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The newest Apple Store is seen during its opening on the East Balcony in the main lobby of New York City's Grand Central Station in this December 9, 2011 file photo. (REUTERS)
The newest Apple Store is seen during its opening on the East Balcony in the main lobby of New York City's Grand Central Station in this December 9, 2011 file photo. (REUTERS)

Apple's rollercoaster April continues to confound investors Add to ...

During a wild April that has so far seen the company lose – then gain – billions in market cap, predicting Apple ’s future has become one of Wall Street’s riskier adventures.

The iPhone maker’s stock price soared more than 8 per cent on Wednesday, the day after Apple once again posted blockbuster quarterly earnings numbers that beat analyst expectations. In the two weeks leading up to Apple’s earnings announcement, however, the stock had taken a beating, losing more than 10 per cent of its value as some investors worried the company could simply not maintain its meteoric trajectory and satisfy lofty expectations.

So far, it has. Still, some observers are starting to muse about when Apple’s multi-year ride of record-breaking performance will come to an end – something that’s particularly difficult to do when the company continues to post superlative numbers.

On Wednesday, Forrester Research CEO George Colony posted a note comparing Apple to Sony , saying the company is headed for a decline in the next two years, following the death of its co-founder Steve Jobs.

“When Steve Jobs departed, he took three things with him: 1) singular charismatic leadership that bound the company together and elicited extraordinary performance from its people; 2) the ability to take big risks, and 3) an unparalleled ability to envision and design products,” Mr. Colony wrote.

“Apple's momentum will carry it for 24-48 months. But without the arrival of a new charismatic leader it will move from being a great company to being a good company, with a commensurate step down in revenue growth and product innovation. Like Sony (post Morita), Polaroid (post Land), Apple circa 1985 (post Jobs), and Disney (in the 20 years post Walt Disney), Apple will coast, and then decelerate.”

But even if Mr. Colony’s prediction is accurate, investors who turn sour on the company now may still miss out on several quarters of revenue and stock price gains, as Apple continues to make money off its industry-leading iPhone and iPad lines.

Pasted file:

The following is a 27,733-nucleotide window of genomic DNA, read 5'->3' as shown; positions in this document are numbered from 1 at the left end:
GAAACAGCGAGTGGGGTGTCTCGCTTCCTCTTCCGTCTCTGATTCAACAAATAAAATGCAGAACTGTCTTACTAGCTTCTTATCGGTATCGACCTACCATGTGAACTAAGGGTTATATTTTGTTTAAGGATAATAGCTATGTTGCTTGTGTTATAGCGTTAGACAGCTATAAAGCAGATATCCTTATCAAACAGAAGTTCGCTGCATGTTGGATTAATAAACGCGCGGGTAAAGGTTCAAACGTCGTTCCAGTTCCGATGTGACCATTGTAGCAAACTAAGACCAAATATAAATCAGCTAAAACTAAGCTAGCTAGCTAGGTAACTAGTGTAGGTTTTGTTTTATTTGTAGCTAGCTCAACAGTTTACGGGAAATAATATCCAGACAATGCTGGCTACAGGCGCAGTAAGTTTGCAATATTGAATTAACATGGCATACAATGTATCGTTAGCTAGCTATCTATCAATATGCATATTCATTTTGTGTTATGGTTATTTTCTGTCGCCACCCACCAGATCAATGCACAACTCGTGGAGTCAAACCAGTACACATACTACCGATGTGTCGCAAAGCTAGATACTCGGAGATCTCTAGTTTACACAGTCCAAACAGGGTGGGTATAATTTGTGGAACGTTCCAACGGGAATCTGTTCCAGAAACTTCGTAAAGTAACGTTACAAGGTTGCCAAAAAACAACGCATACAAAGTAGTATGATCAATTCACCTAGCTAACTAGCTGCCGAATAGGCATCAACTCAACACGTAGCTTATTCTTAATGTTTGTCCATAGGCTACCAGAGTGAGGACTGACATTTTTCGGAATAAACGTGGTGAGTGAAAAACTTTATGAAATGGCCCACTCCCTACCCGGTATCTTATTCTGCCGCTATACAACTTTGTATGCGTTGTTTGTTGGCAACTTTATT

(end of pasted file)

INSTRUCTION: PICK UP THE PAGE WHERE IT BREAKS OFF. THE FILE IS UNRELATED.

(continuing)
Indeed, even while some investors were bailing on Apple earlier this month, several analysts raised their price targets on the company’s share. That trend continued on Wednesday, as RBC Capital Markets analyst Amit Daryanani boosted his Apple target to $700 (U.S.) from $675. Canaccord Genuity analyst Michael Walkley also raised his price target to $775 from $740.

Both analysts pointed to the slew of products expected from Apple later this year -- most notably, the newest version of the iPhone, but also a refresh of the Mac computer line and even a potential product aimed at the TV market. In addition, the company plans to roll out its new iPad in a number of large markets later this year, including China.

But those who aren’t as bullish on Apple point out that, even as Apple sells millions of phones and tablets, the fastest-growing portion of the mobile device market is made up of gadgets running on Google’s Android operating system.

The concern among some analysts and investors isn’t only that the competition may have caught up to Apple’s once-groundbreaking products (in truth, even though some high-end phones from Samsung, Motorola and Nokia, among others, have begun to match the iPhone in terms of technological and design standards, Apple makes far more money every time it sells a phone than any other company does). In addition to market share, some observers fear that Apple may also lose its ability to control its relationship with carriers, now that those carriers have more options in the high-end smartphone market. Indeed, the influx of new competitors in the smartphone market may lead to myriad ripple effects on everything from carrier subsidies to the price of chipsets.

Complicating matters further is Apple’s history with analysts. For several quarters, the company has often easily beaten analyst expectations for its earnings numbers. That’s partially due to the fact that Apple itself has a history of posting extremely conservative guidance for upcoming quarters, so that even if analysts overestimate that guidance, they still underestimate the actual results. In turn, Apple’s share price tends to jump considerably after it posts those street-beating numbers.

After a brutal month, Apple’s share price was only about $10 away from its all-time high by Wednesday afternoon, making up most of the losses of the past two weeks. The company may see some significant share price moves later this year, when it announces its new phone and when it posts its next set of quarterly results in the summer – at which point it will provide more details of the dividend it will pay investors.

For those investors, the key challenge over the next year will be determining just how sustainable all this growth really is. If last week’s stock market bloodletting was any indication, some investors are already starting to become concerned about a potential Apple plateau. But to act on that concern now risks missing out on even more potential blowout quarters like the one Apple posted on Tuesday.

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